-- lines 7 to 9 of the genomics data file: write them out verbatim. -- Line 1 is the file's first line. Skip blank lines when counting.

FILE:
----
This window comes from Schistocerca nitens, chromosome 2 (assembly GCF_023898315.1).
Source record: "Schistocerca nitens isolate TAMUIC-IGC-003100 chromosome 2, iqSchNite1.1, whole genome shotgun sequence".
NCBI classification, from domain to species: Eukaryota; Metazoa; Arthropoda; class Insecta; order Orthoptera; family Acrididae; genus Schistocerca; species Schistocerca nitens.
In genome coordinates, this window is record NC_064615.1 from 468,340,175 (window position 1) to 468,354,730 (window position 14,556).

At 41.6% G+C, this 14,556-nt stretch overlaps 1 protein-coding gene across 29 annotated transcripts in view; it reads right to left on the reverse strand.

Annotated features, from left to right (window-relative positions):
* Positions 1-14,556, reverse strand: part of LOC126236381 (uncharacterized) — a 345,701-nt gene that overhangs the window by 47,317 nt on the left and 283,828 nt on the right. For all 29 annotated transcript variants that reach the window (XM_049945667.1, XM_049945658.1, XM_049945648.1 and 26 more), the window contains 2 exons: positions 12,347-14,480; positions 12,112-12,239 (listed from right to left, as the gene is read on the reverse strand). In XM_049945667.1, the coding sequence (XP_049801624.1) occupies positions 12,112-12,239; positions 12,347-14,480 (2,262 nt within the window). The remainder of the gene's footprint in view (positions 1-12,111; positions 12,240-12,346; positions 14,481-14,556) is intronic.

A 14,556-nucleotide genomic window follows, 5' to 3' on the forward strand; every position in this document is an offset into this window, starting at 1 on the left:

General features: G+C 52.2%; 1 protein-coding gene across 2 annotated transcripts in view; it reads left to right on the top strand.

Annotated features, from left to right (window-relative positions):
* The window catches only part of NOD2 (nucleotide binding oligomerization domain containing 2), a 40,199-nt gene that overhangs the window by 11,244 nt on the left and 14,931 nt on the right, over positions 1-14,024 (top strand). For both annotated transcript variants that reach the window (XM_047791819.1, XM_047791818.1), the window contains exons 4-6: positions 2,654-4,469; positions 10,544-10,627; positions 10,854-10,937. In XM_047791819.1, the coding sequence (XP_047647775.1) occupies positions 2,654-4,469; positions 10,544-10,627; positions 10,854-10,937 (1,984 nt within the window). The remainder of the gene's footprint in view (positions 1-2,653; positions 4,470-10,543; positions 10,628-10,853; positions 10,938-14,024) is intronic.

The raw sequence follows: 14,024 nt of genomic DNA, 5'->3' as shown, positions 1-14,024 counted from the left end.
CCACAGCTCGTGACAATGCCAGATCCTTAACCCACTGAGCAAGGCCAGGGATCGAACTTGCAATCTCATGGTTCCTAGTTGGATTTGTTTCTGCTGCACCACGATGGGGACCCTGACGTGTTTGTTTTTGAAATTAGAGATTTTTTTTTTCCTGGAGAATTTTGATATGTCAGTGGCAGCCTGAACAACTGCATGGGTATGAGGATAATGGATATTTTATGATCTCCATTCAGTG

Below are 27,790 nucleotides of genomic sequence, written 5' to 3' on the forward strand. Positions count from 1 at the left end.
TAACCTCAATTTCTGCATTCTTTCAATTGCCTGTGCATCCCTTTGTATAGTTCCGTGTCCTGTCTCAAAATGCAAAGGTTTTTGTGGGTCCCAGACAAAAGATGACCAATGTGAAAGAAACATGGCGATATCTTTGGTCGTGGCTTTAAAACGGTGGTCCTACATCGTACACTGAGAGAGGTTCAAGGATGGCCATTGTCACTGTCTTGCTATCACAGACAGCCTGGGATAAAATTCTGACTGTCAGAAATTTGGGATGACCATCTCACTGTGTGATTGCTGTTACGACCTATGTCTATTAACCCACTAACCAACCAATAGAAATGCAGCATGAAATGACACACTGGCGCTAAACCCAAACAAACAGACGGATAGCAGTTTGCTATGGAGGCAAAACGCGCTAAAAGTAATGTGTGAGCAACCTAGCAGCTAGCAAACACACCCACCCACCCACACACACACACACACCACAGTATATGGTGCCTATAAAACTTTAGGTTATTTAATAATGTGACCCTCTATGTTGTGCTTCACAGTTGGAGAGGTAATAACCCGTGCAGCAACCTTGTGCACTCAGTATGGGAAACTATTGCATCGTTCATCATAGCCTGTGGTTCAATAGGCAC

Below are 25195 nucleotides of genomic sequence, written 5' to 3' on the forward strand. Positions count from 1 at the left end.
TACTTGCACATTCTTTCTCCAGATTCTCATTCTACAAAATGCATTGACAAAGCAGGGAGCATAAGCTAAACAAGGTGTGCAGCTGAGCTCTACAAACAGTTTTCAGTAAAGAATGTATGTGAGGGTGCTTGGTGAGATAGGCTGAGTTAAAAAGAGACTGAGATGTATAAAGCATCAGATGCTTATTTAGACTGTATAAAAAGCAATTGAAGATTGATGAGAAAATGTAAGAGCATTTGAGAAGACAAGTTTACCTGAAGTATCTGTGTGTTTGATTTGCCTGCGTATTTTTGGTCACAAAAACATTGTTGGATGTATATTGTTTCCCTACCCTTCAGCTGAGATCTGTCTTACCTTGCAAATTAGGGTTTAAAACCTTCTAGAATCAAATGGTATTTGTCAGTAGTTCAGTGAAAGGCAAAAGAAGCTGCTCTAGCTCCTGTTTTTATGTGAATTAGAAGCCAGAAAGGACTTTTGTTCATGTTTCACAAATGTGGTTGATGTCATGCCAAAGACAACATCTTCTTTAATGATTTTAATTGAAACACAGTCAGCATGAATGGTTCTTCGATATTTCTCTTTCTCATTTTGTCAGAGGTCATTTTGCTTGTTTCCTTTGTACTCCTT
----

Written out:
* Positions 1-14,556, reverse strand: part of LOC126236381 (uncharacterized) — a 345,701-nt gene that overhangs the window by 47,317 nt on the left and 283,828 nt on the right. For all 29 annotated transcript variants that reach the window (XM_049945667.1, XM_049945658.1, XM_049945648.1 and 26 more), the window contains 2 exons: positions 12,347-14,480; positions 12,112-12,239 (listed from right to left, as the gene is read on the reverse strand). In XM_049945667.1, the coding sequence (XP_049801624.1) occupies positions 12,112-12,239; positions 12,347-14,480 (2,262 nt within the window). The remainder of the gene's footprint in view (positions 1-12,111; positions 12,240-12,346; positions 14,481-14,556) is intronic.

A 14,556-nucleotide genomic window follows, 5' to 3' on the forward strand; every position in this document is an offset into this window, starting at 1 on the left:

General features: G+C 52.2%; 1 protein-coding gene across 2 annotated transcripts in view; it reads left to right on the top strand.